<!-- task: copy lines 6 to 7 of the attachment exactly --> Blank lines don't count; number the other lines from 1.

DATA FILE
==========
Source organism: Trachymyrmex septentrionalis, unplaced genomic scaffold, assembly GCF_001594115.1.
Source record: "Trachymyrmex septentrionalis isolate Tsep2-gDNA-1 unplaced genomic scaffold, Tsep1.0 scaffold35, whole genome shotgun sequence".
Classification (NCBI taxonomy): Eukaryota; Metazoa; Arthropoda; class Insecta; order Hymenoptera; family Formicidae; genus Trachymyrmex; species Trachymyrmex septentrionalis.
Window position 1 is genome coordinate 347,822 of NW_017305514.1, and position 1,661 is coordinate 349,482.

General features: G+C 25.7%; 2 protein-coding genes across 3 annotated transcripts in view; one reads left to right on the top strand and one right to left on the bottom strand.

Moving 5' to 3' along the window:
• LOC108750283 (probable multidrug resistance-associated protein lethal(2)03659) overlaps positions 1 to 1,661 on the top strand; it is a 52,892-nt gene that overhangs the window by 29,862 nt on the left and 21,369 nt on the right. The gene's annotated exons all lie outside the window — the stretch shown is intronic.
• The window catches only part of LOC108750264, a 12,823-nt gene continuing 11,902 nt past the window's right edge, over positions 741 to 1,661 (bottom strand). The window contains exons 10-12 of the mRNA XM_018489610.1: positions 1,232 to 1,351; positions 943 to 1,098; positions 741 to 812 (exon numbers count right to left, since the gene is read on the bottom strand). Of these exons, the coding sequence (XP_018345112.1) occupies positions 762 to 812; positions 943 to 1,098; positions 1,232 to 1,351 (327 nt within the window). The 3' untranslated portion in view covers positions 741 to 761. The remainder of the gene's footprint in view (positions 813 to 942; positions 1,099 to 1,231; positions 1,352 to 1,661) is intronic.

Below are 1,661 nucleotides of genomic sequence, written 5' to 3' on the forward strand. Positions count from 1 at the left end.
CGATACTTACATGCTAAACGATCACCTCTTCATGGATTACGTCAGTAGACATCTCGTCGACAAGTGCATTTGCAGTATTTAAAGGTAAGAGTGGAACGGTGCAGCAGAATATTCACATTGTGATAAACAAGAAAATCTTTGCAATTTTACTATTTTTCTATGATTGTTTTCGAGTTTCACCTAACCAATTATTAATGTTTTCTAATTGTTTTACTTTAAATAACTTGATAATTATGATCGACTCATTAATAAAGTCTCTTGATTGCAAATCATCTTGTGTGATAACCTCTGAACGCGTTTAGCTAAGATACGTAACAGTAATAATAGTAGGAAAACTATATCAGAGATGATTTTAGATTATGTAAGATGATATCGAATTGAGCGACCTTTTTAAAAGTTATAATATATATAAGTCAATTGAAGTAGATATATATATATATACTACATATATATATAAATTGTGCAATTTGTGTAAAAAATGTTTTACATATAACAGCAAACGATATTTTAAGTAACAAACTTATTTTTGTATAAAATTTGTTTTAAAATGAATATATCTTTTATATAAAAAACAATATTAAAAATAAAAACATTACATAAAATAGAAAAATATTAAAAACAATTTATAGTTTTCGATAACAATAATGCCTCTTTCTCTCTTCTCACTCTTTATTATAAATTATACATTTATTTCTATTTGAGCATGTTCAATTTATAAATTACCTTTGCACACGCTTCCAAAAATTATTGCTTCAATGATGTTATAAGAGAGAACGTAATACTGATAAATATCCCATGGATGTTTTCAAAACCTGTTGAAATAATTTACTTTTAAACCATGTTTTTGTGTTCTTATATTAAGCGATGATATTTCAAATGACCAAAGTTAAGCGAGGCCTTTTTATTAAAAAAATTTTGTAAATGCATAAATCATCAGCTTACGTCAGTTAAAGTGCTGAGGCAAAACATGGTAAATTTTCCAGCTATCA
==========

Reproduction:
Moving 5' to 3' along the window:
• LOC108750283 (probable multidrug resistance-associated protein lethal(2)03659) overlaps positions 1 to 1,661 on the top strand; it is a 52,892-nt gene that overhangs the window by 29,862 nt on the left and 21,369 nt on the right. The gene's annotated exons all lie outside the window — the stretch shown is intronic.